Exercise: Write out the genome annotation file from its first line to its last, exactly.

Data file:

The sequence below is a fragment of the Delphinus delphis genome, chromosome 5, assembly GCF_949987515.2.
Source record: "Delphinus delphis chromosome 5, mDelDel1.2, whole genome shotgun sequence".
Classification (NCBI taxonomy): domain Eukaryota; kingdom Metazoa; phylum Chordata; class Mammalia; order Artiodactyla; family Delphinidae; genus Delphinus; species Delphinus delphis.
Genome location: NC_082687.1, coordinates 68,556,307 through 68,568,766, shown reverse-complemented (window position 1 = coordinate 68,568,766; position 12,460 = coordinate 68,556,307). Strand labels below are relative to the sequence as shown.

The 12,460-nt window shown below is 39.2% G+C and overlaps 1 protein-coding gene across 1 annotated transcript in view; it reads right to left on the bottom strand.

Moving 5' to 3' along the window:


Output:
The sequence below is a fragment of the Delphinus delphis genome, chromosome 5, assembly GCF_949987515.2.
Source record: "Delphinus delphis chromosome 5, mDelDel1.2, whole genome shotgun sequence".
Classification (NCBI taxonomy): domain Eukaryota; kingdom Metazoa; phylum Chordata; class Mammalia; order Artiodactyla; family Delphinidae; genus Delphinus; species Delphinus delphis.
Genome location: NC_082687.1, coordinates 68,556,307 through 68,568,766, shown reverse-complemented (window position 1 = coordinate 68,568,766; position 12,460 = coordinate 68,556,307). Strand labels below are relative to the sequence as shown.

The 12,460-nt window shown below is 39.2% G+C and overlaps 1 protein-coding gene across 1 annotated transcript in view; it reads right to left on the bottom strand.

Moving 5' to 3' along the window: